Amazon

Amazon is using an ever-increasing amount of electricity, but ratepayers and local businesses are having to shoulder the burden.

According to a recent article in Bloomberg, cloud technology utilized by Amazon — which is owned by richest person in the world, Jeff Bezos — is responsible for roughly two percent of all electricity usage in the U.S. by itself. However, the internet retail giant has been especially crafty in securing tax breaks that allow it to shift the cost of its sizable utility bill to ordinary taxpayers and local business owners.

Amazon Web Services, along with the company’s cloud technology, is largely supported by its data centers, which are located in various states throughout the U.S. and around the world. Bloomberg estimates that Amazon’s facilities around the world encompass a total area of 254 million square feet — which would amount to more than one-third of Manhattan.

Even though the data centers themselves don’t employ very many people, the company has nonetheless been able to persuade at least two state governments to give them free electricity in exchange for building data centers. This corporate welfare, on top of what Amazon already gets from taxpayers in terms of negative federal income tax rates and workers having to live on public assistance, is essentially a means of shifting cost from Jeff Bezos to everyday ratepayers.

The details of most of Amazon’s deals are shielded from taxpayers. In Virginia, for example, Vadata Inc. (an Amazon company) has a 78-page agreement with the commonwealth for additional tax incentives for nearly a dozen new data centers (in addition to its 29 current data centers) is under seal. The only publicly available version is heavily redacted, according to Bloomberg.

The company also apparently has an ongoing arrangement with American Electric Power (AEP) in Ohio. AEP already gave Jeff Bezos’ company $77 million in incentives for three data centers two years ago, and now AEP is apparently granting Amazon unknown millions more for roughly 12 more data centers in the future.

“Other businesses and households in Ohio are now bearing all the costs of those riders,” Ohio State University economist Ned Hill told Bloomberg, criticizing the deal as “de facto cost-shifting.”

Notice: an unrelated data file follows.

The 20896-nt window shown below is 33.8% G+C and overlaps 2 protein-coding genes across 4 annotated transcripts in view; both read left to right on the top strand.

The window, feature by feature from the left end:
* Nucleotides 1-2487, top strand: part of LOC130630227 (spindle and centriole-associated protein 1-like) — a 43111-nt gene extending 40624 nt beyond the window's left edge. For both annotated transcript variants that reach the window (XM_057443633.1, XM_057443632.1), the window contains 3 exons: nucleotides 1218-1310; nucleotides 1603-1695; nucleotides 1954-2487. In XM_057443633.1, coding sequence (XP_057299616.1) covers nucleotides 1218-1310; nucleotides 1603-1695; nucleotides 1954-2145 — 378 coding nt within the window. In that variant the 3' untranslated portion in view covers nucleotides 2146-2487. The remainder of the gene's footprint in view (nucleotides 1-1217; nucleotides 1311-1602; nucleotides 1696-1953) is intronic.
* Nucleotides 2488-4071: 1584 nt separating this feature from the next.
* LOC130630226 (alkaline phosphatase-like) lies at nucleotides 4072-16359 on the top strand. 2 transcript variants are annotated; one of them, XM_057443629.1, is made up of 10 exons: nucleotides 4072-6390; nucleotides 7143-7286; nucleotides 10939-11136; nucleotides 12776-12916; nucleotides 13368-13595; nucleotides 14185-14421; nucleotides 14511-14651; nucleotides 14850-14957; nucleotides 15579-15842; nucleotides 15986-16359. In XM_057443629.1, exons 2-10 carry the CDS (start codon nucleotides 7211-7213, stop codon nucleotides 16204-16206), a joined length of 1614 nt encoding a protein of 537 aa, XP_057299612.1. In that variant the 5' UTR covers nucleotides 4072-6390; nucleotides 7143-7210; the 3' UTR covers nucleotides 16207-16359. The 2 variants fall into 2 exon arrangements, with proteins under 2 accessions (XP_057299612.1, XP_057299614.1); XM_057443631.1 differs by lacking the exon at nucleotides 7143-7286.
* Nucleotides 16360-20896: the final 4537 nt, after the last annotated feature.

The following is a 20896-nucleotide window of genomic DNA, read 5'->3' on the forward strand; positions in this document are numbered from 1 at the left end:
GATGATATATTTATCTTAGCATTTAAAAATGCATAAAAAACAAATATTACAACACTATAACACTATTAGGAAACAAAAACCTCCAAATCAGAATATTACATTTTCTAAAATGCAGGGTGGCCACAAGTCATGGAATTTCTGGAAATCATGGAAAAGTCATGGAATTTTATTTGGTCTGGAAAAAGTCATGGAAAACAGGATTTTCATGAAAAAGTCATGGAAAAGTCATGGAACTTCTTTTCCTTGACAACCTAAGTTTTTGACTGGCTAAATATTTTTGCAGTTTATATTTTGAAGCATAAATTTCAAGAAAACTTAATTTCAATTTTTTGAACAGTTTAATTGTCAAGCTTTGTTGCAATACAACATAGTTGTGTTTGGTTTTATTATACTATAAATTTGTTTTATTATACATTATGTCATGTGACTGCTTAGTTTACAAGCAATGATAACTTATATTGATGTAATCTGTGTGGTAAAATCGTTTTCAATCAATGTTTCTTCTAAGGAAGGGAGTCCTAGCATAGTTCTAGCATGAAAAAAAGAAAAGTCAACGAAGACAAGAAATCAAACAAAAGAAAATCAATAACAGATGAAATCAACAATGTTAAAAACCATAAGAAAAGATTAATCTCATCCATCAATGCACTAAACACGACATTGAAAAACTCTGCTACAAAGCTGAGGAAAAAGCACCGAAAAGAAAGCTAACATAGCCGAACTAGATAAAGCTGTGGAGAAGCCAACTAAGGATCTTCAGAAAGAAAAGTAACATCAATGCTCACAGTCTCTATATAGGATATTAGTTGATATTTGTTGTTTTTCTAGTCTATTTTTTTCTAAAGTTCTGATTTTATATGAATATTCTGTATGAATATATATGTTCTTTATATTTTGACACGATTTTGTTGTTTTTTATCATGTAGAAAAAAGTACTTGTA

Hill is right — whether or not it’s a direct correlation to Amazon’s various tax incentives for electricity usage, customers are seeing an increase in their rates in both of those states. A January 2018 story for WTVR-TV in Richmond, Virginia reported on one customer with Dominion Energy (Virginia’s largest power company) who had a monthly bill of $572. While this individual’s bill was likely due to heating their house in the winter, Dominion has already stated plans to raise all of its customers’ bills later this year. AEP, in the meantime, wants to raise Ohio customers’ fixed fees by 120 percent.

Amazon is one of the most notorious beneficiaries of public tax dollars. In 2017, the company paid a negative federal income tax rate, and actually ended up getting a $789 million tax benefit from the federal government. The Intercept also found that last year, Amazon ranked among the top 20 employers in at least five different states for most employees on food stamps. Even though the company was the 28th largest employer in the state of Arizona in 2017, it ranked fifth in number of employees enrolled in food stamps.

 

Logan Espinoza is a freelance contributor specializing in economic issues. He lives in Phoenix, Arizona with his wife and daughter. Contact him at logan DOT espinoza AT yahoo DOT com.

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